Photo has been used for illustrative purposes.
Mariecar Jara-Puyod, Senior Reporter
A panel of agriculture scientists and farming community advocates, including a local government official, said no one would get hungry if fully supported were the interest of farmers to sustainably provide healthy produce for consumers who ought to be educated on their healthy food requirements.
“Farmers are frontliners too (and I hope we always remember that),” said PAKISAMA executive director Raul Socrates Banzuela, from the webinar “Food (In)Security in the Midst of COVID19.”
Banzuela added that consumers, knowing their health food requirements, and conveying these to farmers would further strengthen food security.
From the Wednesday webinar, Food Agriculture Organisation (FAO-Philippines) National Farming Systems specialist Dr. Jaime Montisur also encouraged the 267 participants in the UAE, Oman, Canada, Austria, US, UK, Indonesia, Australia, Taiwan and the Philippines about vertical farming, saying it is one of the solutions to ward off food insecurity, even through worst scenarios and heightened urbanisation.
“Vertical farming is the best if you have limited space. It is (widely-used) in Japan and South Korea,” the Agronomics and Soil expert replied to one of the forwarded questions.
In his 15-minute presentation, Montesur said the COVID19 crisis is another opportune time for innovation even in agriculture.
The webinar was co-organised by the University of the Philippines-International Training Centre for Authorities and Leaders-Philippines and the United Nations Institute for Training and Research; in partnership with the FAO, the Pambansang Kilusan ng mga Magsasaka (PAKISAMA-Coalition of Farmers Organisations in the Philippines) and the non-profit market farmers’ support group The Veggie Drop-Off.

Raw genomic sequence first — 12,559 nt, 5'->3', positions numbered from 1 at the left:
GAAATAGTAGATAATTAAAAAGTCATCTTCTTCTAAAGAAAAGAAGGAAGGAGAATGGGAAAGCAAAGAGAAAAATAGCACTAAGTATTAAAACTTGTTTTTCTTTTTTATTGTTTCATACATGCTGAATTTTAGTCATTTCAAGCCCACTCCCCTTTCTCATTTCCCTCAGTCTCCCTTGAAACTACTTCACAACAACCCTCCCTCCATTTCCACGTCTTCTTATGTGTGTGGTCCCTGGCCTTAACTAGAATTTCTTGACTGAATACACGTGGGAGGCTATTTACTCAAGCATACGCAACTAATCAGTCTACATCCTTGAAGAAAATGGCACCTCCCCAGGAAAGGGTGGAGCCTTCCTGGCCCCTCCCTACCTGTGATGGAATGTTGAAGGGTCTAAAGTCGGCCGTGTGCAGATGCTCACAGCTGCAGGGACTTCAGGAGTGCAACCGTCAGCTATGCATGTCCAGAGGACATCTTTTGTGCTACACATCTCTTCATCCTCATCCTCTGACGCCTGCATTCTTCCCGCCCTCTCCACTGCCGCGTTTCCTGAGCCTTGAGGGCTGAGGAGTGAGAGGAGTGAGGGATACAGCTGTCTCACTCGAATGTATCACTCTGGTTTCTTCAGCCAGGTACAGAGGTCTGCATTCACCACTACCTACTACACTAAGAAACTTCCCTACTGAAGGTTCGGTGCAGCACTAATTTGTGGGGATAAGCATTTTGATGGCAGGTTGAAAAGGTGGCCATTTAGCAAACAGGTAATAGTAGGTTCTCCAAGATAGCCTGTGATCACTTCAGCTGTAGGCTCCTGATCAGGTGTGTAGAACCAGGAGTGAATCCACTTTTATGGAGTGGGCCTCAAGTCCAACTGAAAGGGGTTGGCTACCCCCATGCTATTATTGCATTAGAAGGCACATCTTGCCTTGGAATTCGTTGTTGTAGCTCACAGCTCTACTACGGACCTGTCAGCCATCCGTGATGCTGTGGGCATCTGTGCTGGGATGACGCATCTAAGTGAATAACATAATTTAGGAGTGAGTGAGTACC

It was held ahead of the June 7 (Wednesday) “World Food Safety Day 2020” of the World Health Organisation and the FAO.
The Emirates Environmental Group (EEG) had commemorated the special day on May 28 (Thursday), as well, through its “Feeding A Thirsty World Food & Water Security” webinar.
The EEG webinar panelists called for urgent water security strategies on the global and regional levels in order to contain COVID19 and more importantly ensure food security for all.
EEG chairperson Habiba Al Mar’ashi said: “This year’s UN Water Report has found that opportunities are being missed to use water projects to cut greenhouse gas emissions while improving access to clean water. We at EEG, a UN-accredited organisation, would like to emphasise the importance of UN Sustainable Development Goal 17: Partnerships and collaborations to achieve (this) are crucial and necessary to attain sustainable development.”
International Centre Biosaline Agriculture director general Dr. Ismahane Elouefi said: “Immense work needs to be done in the next 10 years to curb the challenges of water stress, with special focus on the agricultural sector that uses 80 per cent of water.”
Prime Minister’s Office-UAE Food Security Office Senior Research analyst Fatema Al Mulla said: “Long term plans, adoption of technologies and advancement in research and development for sustainability are the key priorities of the Ministry of State of Food Security. Global committees need to scale up to disrupt food production and consumption patterns for sustainability.”
From the Wednesday webinar, Pasig City (Metro Manila) Mayor Victor Ma. Regis Sotto stressed that the smooth and safe flow of food production, distribution and fair-priced marketing depends on astute leadership and governance for the benefit of both the farmers and consumers.
Pasig City is host to the Pasig City Megamarket, venue for 5,000 fresh food suppliers/merchandisers and their thousands of clients seven days a week.
Banzuela and The Veggie Drop-Off coordinator Evangeline Lopez-Arriaga said farmers should not be left out of the ecosystem as they are its ptincipal players.
Both cited from their respective domains inter-generational and novel practices by the sector.
One of these are the community and cooperative food banks where rice, vegetables snd other agricultural crops are stored; proved to be exrremely helpful not only through these anxious COVID19 months but even through other natural and man-made-caused calamities.
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